Beverly Gayleen Aiken


has created hundreds of drawings, paintings, and handmade books, using crayon, pen, pencil, and oil paint on paper, and on canvas board. Her fondness for comics isreflected in her artistic expression, and she returns to themes of nostalgia, family life, music, and industry.Aiken has created a world that combines fantasy, memory, reality, and music through visual narratives that are generously sprinkled with text. The subject of anaward-winning film,
by Jay Craven, and in 1987 the recipient of a fellowship by the Vermont Council on the Arts, she is also a leading member of GrassrootsArt and Community Effort (GRACE), a not-for-profit workshop program in Vermont. GRACE supports artists, many working at community centers, in nursing homes,and psychiatric facilities throughout the state.Barre, Vermont, has been Aiken’s home her entire life. From the age of two, Aiken has made art. As a child she drew on the woodwork of her parent’s home. InAiken’s book,
Moonlight and Music,
the artist introduces the reader to her curious, integrated world. The illustration titled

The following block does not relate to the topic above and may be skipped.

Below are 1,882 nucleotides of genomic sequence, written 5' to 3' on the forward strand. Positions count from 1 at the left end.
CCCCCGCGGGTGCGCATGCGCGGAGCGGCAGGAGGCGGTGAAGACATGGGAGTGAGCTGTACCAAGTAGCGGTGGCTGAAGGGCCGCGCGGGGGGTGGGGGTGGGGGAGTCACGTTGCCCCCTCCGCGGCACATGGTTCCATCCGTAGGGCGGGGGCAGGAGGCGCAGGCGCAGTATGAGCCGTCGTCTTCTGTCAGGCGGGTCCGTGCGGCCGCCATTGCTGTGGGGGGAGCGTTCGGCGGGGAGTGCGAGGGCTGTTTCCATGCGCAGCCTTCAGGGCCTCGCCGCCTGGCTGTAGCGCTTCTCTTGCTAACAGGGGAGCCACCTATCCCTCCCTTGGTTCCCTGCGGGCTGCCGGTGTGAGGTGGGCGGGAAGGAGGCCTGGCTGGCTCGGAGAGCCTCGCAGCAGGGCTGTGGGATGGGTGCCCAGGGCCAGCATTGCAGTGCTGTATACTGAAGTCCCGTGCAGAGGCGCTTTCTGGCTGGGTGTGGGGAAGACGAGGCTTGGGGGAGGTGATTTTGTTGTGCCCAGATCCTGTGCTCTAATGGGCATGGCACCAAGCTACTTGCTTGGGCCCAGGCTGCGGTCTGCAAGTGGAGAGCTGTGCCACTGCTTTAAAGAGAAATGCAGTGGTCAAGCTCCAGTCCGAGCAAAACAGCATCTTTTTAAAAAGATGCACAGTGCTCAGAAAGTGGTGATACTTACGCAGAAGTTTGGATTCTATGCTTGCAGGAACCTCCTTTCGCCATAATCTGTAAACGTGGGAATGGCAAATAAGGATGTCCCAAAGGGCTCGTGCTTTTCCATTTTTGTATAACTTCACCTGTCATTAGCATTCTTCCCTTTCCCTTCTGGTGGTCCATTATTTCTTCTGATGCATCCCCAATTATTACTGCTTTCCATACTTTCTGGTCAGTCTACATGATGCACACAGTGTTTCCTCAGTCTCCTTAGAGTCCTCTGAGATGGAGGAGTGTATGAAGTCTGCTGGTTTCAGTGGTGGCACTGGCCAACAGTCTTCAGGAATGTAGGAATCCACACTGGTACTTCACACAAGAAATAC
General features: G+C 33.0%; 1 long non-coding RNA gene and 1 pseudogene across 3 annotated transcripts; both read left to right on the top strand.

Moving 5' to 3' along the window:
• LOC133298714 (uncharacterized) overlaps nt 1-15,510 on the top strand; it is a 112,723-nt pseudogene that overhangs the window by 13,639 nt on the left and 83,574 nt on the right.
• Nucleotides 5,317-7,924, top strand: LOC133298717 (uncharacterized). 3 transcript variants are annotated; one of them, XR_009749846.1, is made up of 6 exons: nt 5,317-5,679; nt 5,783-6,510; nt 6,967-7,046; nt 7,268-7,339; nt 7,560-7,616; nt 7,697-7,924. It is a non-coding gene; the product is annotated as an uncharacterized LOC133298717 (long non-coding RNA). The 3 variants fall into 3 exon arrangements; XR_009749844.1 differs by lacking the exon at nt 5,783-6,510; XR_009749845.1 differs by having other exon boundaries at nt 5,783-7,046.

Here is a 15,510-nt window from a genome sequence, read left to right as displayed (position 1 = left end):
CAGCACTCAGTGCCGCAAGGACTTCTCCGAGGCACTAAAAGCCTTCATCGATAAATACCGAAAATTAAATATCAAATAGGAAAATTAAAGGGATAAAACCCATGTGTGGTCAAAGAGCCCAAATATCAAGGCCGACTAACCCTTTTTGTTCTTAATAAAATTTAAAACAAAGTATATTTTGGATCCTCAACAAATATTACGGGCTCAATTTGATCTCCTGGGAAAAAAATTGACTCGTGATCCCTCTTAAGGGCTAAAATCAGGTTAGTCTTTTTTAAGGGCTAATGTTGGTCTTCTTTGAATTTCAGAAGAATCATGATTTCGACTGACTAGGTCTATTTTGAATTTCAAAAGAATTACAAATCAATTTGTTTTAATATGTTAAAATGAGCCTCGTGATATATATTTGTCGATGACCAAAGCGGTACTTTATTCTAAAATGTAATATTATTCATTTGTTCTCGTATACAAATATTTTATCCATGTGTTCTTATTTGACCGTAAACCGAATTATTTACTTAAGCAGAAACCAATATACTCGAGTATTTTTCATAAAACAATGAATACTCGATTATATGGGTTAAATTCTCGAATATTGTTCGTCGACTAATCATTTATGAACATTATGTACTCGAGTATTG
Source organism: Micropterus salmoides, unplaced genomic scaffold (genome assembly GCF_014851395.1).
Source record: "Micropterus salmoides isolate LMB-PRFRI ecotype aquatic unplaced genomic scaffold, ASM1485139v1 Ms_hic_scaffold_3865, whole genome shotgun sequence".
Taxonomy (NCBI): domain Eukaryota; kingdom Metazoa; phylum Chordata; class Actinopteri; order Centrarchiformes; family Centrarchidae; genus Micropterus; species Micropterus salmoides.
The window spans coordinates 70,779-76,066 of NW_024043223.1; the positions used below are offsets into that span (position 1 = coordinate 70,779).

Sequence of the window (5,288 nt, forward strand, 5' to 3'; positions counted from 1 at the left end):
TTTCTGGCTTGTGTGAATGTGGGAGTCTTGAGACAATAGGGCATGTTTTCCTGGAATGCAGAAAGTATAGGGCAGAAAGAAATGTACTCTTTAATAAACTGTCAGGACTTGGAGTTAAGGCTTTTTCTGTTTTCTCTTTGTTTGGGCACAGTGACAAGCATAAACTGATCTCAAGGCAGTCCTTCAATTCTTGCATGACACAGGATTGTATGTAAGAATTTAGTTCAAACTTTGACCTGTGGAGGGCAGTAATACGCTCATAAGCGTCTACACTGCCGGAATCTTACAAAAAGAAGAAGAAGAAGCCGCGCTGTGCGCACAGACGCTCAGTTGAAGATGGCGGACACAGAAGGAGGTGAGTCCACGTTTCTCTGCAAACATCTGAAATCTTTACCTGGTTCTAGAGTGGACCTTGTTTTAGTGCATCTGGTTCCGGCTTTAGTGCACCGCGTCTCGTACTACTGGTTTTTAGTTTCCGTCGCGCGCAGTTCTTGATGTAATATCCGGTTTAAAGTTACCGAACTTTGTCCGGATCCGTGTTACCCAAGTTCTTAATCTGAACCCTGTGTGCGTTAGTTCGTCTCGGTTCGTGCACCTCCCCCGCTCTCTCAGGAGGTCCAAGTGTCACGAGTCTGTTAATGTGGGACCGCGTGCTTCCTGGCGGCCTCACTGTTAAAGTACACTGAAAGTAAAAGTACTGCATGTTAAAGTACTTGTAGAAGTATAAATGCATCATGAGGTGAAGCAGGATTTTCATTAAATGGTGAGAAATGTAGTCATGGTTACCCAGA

The Funny Happy Raimbilli Cousins,Music, Hobbies, Me the Artist
features twenty-four smiling imaginary cousins, the Raimbillis, who have kept Aiken company since grade school, as well as a granitefactory located just outside of town, and a nickelodeon that she keeps in her home. The world Aiken creates in her work is always sunny and filled with pleasantdreams, fireworks, and music. She keeps in her home life-size cardboard cutouts of the eternally youthful Raimbilli cousins featured in her drawings. The Vermont artdealer Pat Parsons arranged a one-person exhibition for Aiken in April 1987.
See also
Grassroots Art and Community Effort (GRACE)
Aiken, Gayleen, and Rachel Klein.
Moonlight and Music,
New York, 1997.Gordon, Ellin, Barbara R.Luck, and Tom Patterson.
Flying Free.
Williamsburg, Va., 1997.Rexer, Lyle. “Gayleen Aiken.”
Raw Vision,
vol. 9, no. 41 (winter 2002): 30–37